Olga Shurchkov, associate professor of economics

We hypothesize that one of main reasons for this widening of the gender gap in academia is that the burden of the disruption created by COVID-19 is being borne by women, especially by those with young children and no other child care options. For example, we know from previous research that male faculty are four times more likely to have a stay-at-home partner than female faculty (20 percent vs. 5 percent), and female faculty with children spend considerably more time engaging in caregiving activities compared to their male counterparts (35.5 vs. 20.3 hours per week).

The full effects of the pandemic on gender gaps in the labor market—my area of research focus—will take time to emerge. The big outstanding question is whether these early disruptions to women’s work would make a difference in the long run. But it seems that the effects can only amplify further, as women, especially those in the early stages of their careers, are being excluded from research opportunities. We are trying to collect data across a wide range of academic disciplines, as well as over time, in order to quantify these effects. Policymakers and higher education institutions should take notice of these alarming trends as they consider policies, such as offering widespread tenure clock extensions due to COVID-19, available to both male and female faculty regardless of their circumstances, and as they ponder equitable ways to distribute teaching burdens for the upcoming fall semester.

BG: It has been somewhat disorienting and unfamiliar to now be responsible for the day-to-day learning of my child with the closures of day care due to COVID-19. It makes me feel lacking in a lot of ways.

There are all these implicit messages about how our children are doing, what they should be doing, and how they should be doing it, and I have more concerns about my child’s development and social development in this new reality. And seeing the competition and concern among parents, it is hard for me not to project forward in terms of how the decisions I have made in my work life, and these particular circumstances, are going to bear on my daughter later in her life. We may, in many cases, be feeling inadequate, but that’s not true—we’re trying to do this whole other job at the same time.

I feel fortunate that my husband and I are both educators—precisely because of those cultural roles, and being a two-income family. In my circles, I see that the emails from school are being read by Mom, and it is more often the moms who are worrying more about their child’s social development or their homeschooling. And children are drawing on their moms more during this time. I hear of more instances of moms being interrupted in their Zoom calls than fathers. For me, in some ways, it blends my worlds, but it also disrupts. The dynamics are condensed right now.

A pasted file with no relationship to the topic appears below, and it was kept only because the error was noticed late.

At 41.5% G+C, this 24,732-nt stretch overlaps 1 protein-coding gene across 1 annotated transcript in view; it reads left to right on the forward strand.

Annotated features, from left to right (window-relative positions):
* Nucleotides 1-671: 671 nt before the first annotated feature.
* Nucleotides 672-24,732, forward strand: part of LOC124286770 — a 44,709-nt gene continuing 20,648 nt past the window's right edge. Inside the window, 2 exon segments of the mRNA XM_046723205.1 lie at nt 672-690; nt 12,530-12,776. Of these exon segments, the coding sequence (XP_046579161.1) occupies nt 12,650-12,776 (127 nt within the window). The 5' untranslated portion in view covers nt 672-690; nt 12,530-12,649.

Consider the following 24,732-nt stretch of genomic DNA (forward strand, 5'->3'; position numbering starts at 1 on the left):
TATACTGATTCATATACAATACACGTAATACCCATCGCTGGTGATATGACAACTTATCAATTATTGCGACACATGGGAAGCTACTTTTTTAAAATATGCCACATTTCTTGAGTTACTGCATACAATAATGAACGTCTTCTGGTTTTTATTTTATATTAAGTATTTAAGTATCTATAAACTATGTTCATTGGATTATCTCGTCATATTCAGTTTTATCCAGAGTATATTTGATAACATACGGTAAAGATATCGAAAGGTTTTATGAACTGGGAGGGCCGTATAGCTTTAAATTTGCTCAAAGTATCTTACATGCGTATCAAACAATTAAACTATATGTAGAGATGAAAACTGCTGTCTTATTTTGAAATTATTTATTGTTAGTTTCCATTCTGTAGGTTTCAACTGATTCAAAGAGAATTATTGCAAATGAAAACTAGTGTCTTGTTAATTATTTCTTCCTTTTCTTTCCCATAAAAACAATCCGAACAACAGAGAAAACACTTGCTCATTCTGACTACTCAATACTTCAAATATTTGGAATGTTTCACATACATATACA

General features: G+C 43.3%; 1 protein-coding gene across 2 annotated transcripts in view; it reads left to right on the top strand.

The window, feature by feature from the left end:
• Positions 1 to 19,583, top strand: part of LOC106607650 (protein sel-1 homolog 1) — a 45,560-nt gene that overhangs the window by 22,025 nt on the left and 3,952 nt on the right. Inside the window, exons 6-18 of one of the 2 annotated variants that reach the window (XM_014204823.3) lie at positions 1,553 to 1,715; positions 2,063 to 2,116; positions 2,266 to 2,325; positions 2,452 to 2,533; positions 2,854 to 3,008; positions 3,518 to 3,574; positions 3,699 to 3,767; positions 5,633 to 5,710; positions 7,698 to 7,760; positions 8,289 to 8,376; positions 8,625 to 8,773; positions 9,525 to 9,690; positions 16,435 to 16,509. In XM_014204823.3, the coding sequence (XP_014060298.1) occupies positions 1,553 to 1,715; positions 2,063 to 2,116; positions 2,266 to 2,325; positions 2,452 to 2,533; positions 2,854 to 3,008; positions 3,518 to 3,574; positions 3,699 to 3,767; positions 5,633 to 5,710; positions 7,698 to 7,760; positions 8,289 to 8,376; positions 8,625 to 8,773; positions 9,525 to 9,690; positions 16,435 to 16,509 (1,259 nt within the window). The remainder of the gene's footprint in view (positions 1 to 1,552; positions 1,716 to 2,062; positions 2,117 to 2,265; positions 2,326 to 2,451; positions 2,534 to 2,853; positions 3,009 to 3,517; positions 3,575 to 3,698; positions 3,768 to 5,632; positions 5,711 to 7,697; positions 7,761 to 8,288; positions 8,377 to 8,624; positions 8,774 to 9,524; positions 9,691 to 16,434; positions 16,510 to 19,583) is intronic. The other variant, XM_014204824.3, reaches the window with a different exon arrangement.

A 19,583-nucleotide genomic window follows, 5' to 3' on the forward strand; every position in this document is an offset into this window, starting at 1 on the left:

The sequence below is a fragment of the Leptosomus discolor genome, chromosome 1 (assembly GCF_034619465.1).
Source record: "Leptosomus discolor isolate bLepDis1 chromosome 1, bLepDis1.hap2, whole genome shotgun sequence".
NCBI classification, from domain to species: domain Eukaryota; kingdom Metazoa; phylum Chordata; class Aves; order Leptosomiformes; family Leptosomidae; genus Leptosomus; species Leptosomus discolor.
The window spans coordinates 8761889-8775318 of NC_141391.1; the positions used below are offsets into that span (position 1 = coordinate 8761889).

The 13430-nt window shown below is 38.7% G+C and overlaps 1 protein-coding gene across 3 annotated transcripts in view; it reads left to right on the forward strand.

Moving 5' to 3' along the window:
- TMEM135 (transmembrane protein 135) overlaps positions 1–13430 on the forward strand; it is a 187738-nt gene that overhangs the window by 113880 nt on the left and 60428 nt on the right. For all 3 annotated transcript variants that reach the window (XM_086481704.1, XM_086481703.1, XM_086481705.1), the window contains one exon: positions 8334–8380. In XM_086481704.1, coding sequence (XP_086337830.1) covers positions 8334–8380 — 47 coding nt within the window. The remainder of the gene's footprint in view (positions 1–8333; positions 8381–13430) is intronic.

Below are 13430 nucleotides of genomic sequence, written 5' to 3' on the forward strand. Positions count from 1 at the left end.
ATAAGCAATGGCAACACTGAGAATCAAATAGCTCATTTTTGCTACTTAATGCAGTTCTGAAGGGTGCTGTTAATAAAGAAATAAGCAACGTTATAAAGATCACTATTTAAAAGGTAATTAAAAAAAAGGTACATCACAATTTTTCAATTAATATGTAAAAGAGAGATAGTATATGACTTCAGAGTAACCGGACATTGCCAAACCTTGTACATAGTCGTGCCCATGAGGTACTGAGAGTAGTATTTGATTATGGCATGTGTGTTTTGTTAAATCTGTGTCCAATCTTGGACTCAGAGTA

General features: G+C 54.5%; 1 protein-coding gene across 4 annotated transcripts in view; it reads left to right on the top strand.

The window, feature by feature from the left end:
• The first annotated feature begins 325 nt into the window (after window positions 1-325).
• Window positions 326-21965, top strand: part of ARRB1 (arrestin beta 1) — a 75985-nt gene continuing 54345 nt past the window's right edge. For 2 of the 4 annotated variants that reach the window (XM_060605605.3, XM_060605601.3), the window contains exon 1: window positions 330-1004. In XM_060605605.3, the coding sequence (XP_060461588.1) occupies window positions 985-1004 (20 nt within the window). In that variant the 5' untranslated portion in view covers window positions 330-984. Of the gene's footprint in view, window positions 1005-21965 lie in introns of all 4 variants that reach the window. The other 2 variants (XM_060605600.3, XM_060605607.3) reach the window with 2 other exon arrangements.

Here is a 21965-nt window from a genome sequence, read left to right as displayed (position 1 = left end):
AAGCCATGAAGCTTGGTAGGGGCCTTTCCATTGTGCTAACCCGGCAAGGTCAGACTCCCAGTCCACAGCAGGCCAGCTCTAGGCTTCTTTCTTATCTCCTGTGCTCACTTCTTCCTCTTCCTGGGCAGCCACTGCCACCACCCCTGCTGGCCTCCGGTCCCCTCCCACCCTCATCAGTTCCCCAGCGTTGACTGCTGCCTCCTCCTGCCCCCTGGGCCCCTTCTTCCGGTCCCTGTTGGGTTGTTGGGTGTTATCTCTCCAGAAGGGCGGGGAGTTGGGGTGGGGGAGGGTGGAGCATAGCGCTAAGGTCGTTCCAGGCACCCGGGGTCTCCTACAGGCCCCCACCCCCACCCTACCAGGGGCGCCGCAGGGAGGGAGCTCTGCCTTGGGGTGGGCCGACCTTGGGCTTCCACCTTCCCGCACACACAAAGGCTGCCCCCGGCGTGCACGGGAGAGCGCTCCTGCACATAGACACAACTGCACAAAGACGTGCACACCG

What effect has the pandemic had on women’s decisions, or abilities, to pursue motherhood?

RH: Initially, the fertility industry shut down unevenly, clinic by clinic, because fertility—and women’s reproductive health more broadly—was not considered essential. Women who were undergoing fertility treatments were asked to wait. This shutdown was especially disheartening for older women who had delayed having a baby and had finally made the decision to start a family on their own. This has changed, and clinics are reopening, but one of the consequences of the pandemic is that banks and clinics are currently not recruiting or admitting new sperm or egg donors to their programs. The pandemic has already created longer wait times for appointments with medical personnel, and it is unclear whether there will be a scarcity in available donors or if new testing is needed medically.

OS: It might be too early to say anything for sure, but I doubt there will be a much-meme’d “coronavirus baby boom” as a result of lockdowns due to the pandemic. There is past research that shows that low-severity disasters lead to a positive effect on fertility, but high-severity ones (which, it is safe to say, COVID-19 represents) have a significant negative effect.

You might wonder—but what about World War II and the subsequent baby boom? The economy is the difference. By 1948, the unemployment rate in the U.S. had fallen to below 5 percent, and the economy was strong in the early 1950s. Now, on the other hand, the unemployment rate skyrocketed to 14.7 percent in April, the highest since the Great Depression, and there is no reason to expect the economy to recover quickly. Because of the financial uncertainties that many young people face as a result of the economic crisis, the decision to grow their families would likely be delayed.

Finally, and I speak from experience here, the sudden shock of child care options vanishing, and the uncertainty of when day care centers and schools will reopen and for how long, brings another important source of anxiety that might further deter people from having children, at least in the short term.